Oil and Gas Producers Seek New Water Solutions: At the new Red Desert Water Reclamation facility near Rawlins, Wyoming, tankers pull in with produced water from the natural gas fields and unload their cargo into a concrete pool.  After oil is skimmed off, the water is either pumped into a temporary holding pond or sent directly to a reverse osmosis treatment plant, The Billings Gazette reports. Red Desert offers an environmentally preferable alternative to the evaporation ponds and injection wells typically used for wastewater.  Its revenues come from three services — hauling water, selling recovered oil and selling treated water back to drilling companies for reuse, the newspaper says. Plans are also underway to use some reclaimed water to grow native grass varieties for seed mixtures used in restoring drilling sites for additional revenue. Red Desert expects to open similar operations elsewhere in Wyoming and may also deploy a mobile water-treatment service. Individual oil and gas producers have attempted various water treatment methods, but few have proven economically viable, industry officials told the newspaper. The Billings Gazette (12/7)


Air Quality

WY Plagued by Big-City Problem: Smog: Wyoming, famous for its crisp mountain air and breathtaking, far-as-the-eye-can-see vistas, is looking a little bit like smoggy Los Angeles these days because of a boom in natural gas drilling, The Washington Post reports. Folks who live near the gas fields in the western part of this outdoorsy state are complaining of watery eyes, shortness of breath and bloody noses because of ozone levels that have exceeded what people in L.A. and other major cities wheeze through on their worst pollution days. Washington Post (3/8)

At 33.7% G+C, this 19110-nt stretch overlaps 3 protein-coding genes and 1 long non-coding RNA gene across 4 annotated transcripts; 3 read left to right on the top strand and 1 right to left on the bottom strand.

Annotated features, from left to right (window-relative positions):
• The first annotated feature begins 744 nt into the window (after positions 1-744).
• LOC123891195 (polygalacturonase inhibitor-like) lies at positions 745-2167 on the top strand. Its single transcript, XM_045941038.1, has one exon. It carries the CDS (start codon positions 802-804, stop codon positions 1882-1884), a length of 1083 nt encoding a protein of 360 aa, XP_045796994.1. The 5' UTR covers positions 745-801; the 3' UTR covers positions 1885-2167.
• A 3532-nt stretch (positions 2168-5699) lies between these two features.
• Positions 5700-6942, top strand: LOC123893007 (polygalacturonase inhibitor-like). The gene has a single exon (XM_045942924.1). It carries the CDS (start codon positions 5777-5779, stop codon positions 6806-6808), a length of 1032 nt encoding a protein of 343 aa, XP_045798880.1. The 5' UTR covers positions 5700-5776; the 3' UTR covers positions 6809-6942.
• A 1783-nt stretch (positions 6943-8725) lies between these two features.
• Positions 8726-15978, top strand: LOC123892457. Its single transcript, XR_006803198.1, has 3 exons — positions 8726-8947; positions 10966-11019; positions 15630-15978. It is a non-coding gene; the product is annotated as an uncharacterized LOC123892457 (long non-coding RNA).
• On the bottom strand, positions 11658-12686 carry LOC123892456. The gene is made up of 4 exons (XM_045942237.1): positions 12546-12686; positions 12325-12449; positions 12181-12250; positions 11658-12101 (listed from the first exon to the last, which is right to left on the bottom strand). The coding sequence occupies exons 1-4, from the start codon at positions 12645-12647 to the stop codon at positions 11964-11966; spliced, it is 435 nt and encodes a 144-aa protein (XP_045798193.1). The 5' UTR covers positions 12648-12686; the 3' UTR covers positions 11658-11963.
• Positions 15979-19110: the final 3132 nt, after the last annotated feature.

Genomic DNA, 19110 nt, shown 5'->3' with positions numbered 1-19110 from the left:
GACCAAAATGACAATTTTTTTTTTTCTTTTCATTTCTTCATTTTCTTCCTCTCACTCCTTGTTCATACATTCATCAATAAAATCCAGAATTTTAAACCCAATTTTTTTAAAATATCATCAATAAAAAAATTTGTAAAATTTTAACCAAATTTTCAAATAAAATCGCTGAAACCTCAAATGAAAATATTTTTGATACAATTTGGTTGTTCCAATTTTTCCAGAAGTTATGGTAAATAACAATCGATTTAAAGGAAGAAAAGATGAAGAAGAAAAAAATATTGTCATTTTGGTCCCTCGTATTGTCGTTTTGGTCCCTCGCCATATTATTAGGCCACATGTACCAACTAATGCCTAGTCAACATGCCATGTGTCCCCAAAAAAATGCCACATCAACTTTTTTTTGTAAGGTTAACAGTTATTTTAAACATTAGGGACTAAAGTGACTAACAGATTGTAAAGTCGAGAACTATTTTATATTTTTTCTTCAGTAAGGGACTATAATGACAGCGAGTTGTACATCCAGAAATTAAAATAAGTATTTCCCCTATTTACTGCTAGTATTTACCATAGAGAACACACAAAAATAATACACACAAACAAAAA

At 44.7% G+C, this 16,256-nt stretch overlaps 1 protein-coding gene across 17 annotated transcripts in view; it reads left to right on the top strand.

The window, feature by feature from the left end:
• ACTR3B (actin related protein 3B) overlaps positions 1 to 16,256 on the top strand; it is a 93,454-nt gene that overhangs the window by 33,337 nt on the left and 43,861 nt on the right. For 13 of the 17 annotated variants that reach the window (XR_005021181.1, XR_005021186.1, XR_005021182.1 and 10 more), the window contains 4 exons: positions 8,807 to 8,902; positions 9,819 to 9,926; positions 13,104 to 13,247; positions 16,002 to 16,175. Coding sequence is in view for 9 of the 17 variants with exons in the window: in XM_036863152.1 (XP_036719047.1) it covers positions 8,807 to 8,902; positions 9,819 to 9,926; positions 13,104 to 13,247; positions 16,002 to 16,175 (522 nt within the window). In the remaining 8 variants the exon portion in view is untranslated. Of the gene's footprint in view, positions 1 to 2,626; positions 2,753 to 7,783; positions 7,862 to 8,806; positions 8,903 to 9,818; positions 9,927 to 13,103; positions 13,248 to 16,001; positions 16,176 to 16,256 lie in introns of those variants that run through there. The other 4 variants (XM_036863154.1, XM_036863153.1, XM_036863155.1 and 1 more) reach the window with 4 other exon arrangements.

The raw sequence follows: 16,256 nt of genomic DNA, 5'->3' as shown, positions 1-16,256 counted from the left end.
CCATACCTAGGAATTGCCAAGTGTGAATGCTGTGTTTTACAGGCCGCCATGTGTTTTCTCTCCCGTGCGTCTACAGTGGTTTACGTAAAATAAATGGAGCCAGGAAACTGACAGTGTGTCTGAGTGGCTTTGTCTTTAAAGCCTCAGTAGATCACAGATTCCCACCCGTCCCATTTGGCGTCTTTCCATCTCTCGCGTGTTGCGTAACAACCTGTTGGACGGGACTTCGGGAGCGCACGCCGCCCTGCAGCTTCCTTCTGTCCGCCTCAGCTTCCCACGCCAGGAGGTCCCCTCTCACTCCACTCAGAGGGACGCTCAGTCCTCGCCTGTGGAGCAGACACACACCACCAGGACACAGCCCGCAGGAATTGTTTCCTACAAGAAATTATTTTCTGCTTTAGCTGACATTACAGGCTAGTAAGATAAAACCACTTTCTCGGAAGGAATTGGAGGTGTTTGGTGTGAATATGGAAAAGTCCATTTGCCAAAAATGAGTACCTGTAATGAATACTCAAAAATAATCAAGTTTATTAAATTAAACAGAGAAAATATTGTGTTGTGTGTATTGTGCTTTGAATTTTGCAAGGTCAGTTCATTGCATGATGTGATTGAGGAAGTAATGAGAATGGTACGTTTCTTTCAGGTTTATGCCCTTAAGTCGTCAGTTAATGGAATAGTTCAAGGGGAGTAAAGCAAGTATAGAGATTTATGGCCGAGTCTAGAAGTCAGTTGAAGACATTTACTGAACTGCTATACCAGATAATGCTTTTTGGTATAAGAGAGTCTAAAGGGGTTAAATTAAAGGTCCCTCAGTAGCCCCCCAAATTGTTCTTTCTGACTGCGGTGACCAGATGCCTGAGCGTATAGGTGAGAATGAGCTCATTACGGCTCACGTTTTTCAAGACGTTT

Drilling Isn’t Harming Air, Says PA DEP:  A PA Department of Environmental Protection report on natural gas drilling concludes wells are releasing gas into the air – but not at a dangerous level, reports WITF, a Public Radio Capital News service. The survey observed four Susquehanna County sites from August to October, and although it found elevated levels of methane, propane, butane and other gasses in the air, nothing surpassing the warning levels for “air-related health issues.”  The DEP took pains to point out the report is meant as a snap-shot, not a definitive conclusion, says the news service.  Earlier, DEP released the results of air tests at Greene and Washington County drilling sites, where similar results were found, WITF says. WITF (2/1)

EPA Says State Air Quality Drilling Rules Too Lenient:  Federal environmental officials said Thursday they plan to reject Montana air quality rules that allow oil and gas companies to obtain emissions permits after they have already started drilling, The Associated Press reports. The Environmental Protection Agency said the rules do not meet requirements of the Clean Air Act. Adopted in 2005 and 2006, the rules give companies 60 days after drilling a well to register with the Montana Department of Environmental Quality. The consequences of an EPA rejection remain uncertain, says the news service. While the rules would remain in effect at the state level, the EPA could step in to require companies to apply for permits before drilling. The Associated Press/Great Falls Tribune (1/7)